This site will look much better in a browser that supports web standards, but it is accessible to any browser or Internet device.

globe
GLOBAL ISSUES IN LANGUAGE
EDUCATION NEWSLETTER
December 1996 - Issue No. #25 (p. 16 - 17)

The Environment and Language Education

by Herman Troll

Tokyo, Japan

As a long-time resident of Japan and lecturer of German at several universities in the Tokyo area, I can't help feeling that more teaching on global environmental issues (and local Japanese issues) has to be done in this country and can well be done via language education. This task is not easy in German language classes (unless you include some Japanese!) because many of the students are beginners in German, but it is possible in various ways. Students of German are learning a second foreign language (after English) and so may be more receptive to different ways of thinking and expression, and to a different cultural background and way of living. For several reasons, I feel that it is very important that foreign language education (of any language!) and environmental issues should be more combined.

For the ordinary student in Japan, "gaikoku" (foreign country) means America and "gaikokugo" (foreign language) means English. The rest of "their" world is blurred behind a grey veil we teachers can hardly lift. Of course, Japanese television, pachinko, etc. dominate their lives. Most youngsters are not even aware of the messy, littered and polluted environment they live in because it is part of their daily life and their parents were the same...why should they care? But at the university level, students have the potential to realize the mess in which they grow up. And they will do something, both now and in future, if "Umwelterziehung" (environmental education) becomes part of their student life in any form. I am afraid too little is being done at present in Japan in this field. We are all confronted with these problems, now and in future, and the progress and efforts we make are much too slow compared to the speed at which human beings are destroying their immediate surroundings on a global scale. Nobody is exempt.

What differs most in this country compared to Europe is the relative lack of "Umweltbewusstein" (environmental awareness) of the average citizen, and of economic and political leaders. In Germany, for example, individuals, all kinds of political parties and entrepreneurs take a keen interest in pollution control and prevention, in clean energy and technology, in proper and safe waste disposal. At the root of all this is environmental education from age zero on. The individual and the state actively prevent further environmental deterioration by education, by laws and by abiding/adhering to them. Thus, Germany has become a clean and modern country despite all its many reunification problems. I do not see much in Japan in this respect.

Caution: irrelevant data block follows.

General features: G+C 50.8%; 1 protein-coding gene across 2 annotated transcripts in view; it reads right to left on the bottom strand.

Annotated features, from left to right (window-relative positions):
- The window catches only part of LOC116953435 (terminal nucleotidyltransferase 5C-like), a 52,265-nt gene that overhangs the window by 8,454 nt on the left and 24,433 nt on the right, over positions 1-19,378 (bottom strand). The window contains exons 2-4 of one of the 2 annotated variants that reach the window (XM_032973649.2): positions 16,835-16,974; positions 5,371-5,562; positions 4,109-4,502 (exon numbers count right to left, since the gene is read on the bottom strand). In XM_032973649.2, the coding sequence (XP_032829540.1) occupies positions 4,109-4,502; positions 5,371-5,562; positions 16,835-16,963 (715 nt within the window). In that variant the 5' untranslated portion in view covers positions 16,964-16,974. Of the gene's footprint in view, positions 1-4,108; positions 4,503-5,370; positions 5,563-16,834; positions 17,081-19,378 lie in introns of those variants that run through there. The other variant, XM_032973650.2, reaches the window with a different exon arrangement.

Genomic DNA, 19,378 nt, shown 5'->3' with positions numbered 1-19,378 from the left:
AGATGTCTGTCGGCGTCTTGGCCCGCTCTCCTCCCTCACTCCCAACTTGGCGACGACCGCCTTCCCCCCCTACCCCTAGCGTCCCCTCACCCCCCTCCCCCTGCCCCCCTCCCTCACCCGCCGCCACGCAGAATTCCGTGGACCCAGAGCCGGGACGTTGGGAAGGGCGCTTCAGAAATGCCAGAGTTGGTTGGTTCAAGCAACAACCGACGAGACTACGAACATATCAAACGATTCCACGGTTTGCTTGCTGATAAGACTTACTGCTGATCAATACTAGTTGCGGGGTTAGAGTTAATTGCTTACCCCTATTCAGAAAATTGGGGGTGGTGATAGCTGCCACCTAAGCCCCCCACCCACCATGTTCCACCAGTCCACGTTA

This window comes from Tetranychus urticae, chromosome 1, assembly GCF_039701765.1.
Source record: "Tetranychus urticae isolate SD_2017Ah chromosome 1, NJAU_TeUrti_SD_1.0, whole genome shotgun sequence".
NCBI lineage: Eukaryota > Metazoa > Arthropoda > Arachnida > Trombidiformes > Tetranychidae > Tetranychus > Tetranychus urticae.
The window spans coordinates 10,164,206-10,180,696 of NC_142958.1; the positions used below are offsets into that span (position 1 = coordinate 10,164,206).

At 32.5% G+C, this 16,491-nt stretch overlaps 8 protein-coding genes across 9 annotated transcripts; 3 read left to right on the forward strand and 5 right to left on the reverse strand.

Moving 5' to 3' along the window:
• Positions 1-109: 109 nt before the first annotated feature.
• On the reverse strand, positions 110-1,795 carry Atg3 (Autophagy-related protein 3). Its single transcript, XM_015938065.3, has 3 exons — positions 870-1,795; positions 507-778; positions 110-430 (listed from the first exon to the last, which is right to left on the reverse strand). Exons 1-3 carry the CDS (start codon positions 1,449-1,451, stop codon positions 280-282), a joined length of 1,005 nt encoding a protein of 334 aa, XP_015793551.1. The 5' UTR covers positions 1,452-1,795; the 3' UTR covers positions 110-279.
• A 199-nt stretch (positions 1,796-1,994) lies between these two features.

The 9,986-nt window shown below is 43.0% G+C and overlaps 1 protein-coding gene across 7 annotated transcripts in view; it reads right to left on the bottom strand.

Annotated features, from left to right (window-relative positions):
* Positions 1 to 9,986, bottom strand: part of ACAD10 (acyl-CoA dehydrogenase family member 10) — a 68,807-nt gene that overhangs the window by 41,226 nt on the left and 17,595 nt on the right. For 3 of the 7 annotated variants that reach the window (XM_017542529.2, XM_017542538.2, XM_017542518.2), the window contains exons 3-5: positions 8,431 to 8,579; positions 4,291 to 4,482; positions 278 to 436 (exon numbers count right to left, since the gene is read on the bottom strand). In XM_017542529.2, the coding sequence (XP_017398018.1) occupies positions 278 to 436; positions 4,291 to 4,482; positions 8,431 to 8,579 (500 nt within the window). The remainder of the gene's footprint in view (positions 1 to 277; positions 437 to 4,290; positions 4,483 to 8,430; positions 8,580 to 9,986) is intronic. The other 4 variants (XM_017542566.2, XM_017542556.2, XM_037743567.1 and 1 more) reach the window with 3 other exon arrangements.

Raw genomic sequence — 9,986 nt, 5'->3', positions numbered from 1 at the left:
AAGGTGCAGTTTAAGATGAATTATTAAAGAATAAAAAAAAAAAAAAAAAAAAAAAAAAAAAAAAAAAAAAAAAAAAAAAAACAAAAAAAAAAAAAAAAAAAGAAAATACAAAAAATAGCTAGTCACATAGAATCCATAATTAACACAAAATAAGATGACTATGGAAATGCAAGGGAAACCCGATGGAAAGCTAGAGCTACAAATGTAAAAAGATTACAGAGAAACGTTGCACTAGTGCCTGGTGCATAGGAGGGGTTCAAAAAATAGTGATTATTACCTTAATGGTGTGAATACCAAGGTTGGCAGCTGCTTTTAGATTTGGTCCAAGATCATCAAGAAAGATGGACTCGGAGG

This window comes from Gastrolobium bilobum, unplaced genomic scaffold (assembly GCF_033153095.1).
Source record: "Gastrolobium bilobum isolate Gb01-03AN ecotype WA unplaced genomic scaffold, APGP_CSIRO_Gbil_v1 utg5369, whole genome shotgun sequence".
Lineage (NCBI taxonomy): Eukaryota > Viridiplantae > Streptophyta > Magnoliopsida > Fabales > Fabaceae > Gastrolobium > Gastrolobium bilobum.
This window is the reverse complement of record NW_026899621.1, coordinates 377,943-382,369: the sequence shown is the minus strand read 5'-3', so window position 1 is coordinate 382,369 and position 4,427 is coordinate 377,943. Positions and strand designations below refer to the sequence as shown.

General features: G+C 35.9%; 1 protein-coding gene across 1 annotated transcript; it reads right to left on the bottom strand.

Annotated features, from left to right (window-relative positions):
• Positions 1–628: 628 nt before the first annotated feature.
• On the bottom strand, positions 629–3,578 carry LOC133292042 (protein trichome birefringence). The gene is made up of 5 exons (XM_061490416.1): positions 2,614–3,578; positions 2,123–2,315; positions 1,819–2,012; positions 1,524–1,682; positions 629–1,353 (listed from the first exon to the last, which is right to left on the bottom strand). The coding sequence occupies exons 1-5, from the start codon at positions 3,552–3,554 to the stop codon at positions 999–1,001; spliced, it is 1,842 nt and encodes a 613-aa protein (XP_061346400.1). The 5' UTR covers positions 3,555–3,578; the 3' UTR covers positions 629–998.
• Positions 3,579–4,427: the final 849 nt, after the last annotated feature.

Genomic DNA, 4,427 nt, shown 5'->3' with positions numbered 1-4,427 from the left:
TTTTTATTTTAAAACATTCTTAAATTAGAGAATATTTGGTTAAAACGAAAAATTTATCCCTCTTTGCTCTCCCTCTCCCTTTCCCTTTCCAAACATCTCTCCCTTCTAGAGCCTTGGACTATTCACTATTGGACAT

What differs most in this country compared to Europe is the relative lack of "Umweltbewusstein" (environmental awareness) of the average citizen, and of economic and political leaders. In Germany, for example, individuals, all kinds of political parties and entrepreneurs take a keen interest in pollution control and prevention, in clean energy and technology, in proper and safe waste disposal. At the root of all this is environmental education from age zero on. The individual and the state actively prevent further environmental deterioration by education, by laws and by abiding/adhering to them. Thus, Germany has become a clean and modern country despite all its many reunification problems. I do not see much in Japan in this respect.

As a long-time sympathizer with the environmental organization Greenpeace, I recently went and joined "Greenpeace Japan", only to become their 3,962nd member. Greenpeace Germany has over 800,000 members! But in Tokyo, the only office of Greenpeace Japan so far, a few idealists are doing their best with little money but clear visions which most Japanese youngsters certainly do not have. We ourselves have to understand, accept and convey to our students that our lifestyles, ways of thinking and acting have to change.

In my view, this can and must become an important area language teachers of any nationality should increasingly engage in. We have a responsibility towards our students not only as "pure" language instructors. We should also be educators of the younger generation and provide knowledge about how to act now and in future to stop the deadly pattern of environmental exploitation and destruction in our world. This all starts in one's home country. My intermediate German reader on these problems, "Denk an die Umwelt" ("Think about the Environment", Ikubundo Publishing Company, Tokyo) is part of my own contribution to promote a change and provide a better future, especially for our students.

Herman Troll
3-32-14-512 Akatsuka Shinmachi, Itabashi-ku, Tokyo 175, JAPAN

*****

Please note that the most recent issues of the newsletter are available to subscribers only. Please check our subcription page at http://www.gilesig.org/join.htm for more details about subscribing.

You can search the site by using the above tabs or click on the links below.

Kip A. Cates, Tottori University, Koyama, Tottori City, JAPAN 680-8551
E-mail: kcates@gilesig.org Work Tel/Fax: 0857-31-5650
Website: http://www.gilesig.org
Newsletter: www.gilesig.org/newsletter